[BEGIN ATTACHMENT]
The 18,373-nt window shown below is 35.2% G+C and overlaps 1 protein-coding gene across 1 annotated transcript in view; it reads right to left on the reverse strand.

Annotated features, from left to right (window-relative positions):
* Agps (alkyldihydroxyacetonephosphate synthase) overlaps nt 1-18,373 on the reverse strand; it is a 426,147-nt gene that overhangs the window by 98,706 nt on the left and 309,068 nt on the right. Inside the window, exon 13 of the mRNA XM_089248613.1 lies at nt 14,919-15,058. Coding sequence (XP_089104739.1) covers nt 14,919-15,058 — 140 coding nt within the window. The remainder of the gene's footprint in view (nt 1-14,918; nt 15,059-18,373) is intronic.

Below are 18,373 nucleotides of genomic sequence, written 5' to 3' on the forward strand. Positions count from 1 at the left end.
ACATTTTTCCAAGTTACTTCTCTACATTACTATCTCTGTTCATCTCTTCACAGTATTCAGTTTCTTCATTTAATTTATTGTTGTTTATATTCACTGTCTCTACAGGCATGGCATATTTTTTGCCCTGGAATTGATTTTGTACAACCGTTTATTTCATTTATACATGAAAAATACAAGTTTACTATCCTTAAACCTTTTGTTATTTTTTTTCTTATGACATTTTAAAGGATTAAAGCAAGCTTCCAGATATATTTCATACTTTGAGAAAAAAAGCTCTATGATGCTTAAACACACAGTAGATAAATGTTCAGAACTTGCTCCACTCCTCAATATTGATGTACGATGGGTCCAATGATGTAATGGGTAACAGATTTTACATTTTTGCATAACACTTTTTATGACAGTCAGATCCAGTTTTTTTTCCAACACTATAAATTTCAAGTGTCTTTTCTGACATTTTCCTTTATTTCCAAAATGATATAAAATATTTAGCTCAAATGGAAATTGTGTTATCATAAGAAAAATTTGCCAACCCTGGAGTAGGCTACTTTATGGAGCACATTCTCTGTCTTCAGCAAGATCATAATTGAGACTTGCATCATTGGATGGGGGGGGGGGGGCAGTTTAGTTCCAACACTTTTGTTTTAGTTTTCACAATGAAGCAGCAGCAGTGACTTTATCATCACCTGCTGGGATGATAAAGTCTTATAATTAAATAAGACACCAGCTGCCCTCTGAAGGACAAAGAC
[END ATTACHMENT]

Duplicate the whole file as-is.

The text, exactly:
The 18,373-nt window shown below is 35.2% G+C and overlaps 1 protein-coding gene across 1 annotated transcript in view; it reads right to left on the reverse strand.

Annotated features, from left to right (window-relative positions):
* Agps (alkyldihydroxyacetonephosphate synthase) overlaps nt 1-18,373 on the reverse strand; it is a 426,147-nt gene that overhangs the window by 98,706 nt on the left and 309,068 nt on the right. Inside the window, exon 13 of the mRNA XM_089248613.1 lies at nt 14,919-15,058. Coding sequence (XP_089104739.1) covers nt 14,919-15,058 — 140 coding nt within the window. The remainder of the gene's footprint in view (nt 1-14,918; nt 15,059-18,373) is intronic.

Below are 18,373 nucleotides of genomic sequence, written 5' to 3' on the forward strand. Positions count from 1 at the left end.
ACATTTTTCCAAGTTACTTCTCTACATTACTATCTCTGTTCATCTCTTCACAGTATTCAGTTTCTTCATTTAATTTATTGTTGTTTATATTCACTGTCTCTACAGGCATGGCATATTTTTTGCCCTGGAATTGATTTTGTACAACCGTTTATTTCATTTATACATGAAAAATACAAGTTTACTATCCTTAAACCTTTTGTTATTTTTTTTCTTATGACATTTTAAAGGATTAAAGCAAGCTTCCAGATATATTTCATACTTTGAGAAAAAAAGCTCTATGATGCTTAAACACACAGTAGATAAATGTTCAGAACTTGCTCCACTCCTCAATATTGATGTACGATGGGTCCAATGATGTAATGGGTAACAGATTTTACATTTTTGCATAACACTTTTTATGACAGTCAGATCCAGTTTTTTTTCCAACACTATAAATTTCAAGTGTCTTTTCTGACATTTTCCTTTATTTCCAAAATGATATAAAATATTTAGCTCAAATGGAAATTGTGTTATCATAAGAAAAATTTGCCAACCCTGGAGTAGGCTACTTTATGGAGCACATTCTCTGTCTTCAGCAAGATCATAATTGAGACTTGCATCATTGGATGGGGGGGGGGGGGCAGTTTAGTTCCAACACTTTTGTTTTAGTTTTCACAATGAAGCAGCAGCAGTGACTTTATCATCACCTGCTGGGATGATAAAGTCTTATAATTAAATAAGACACCAGCTGCCCTCTGAAGGACAAAGAC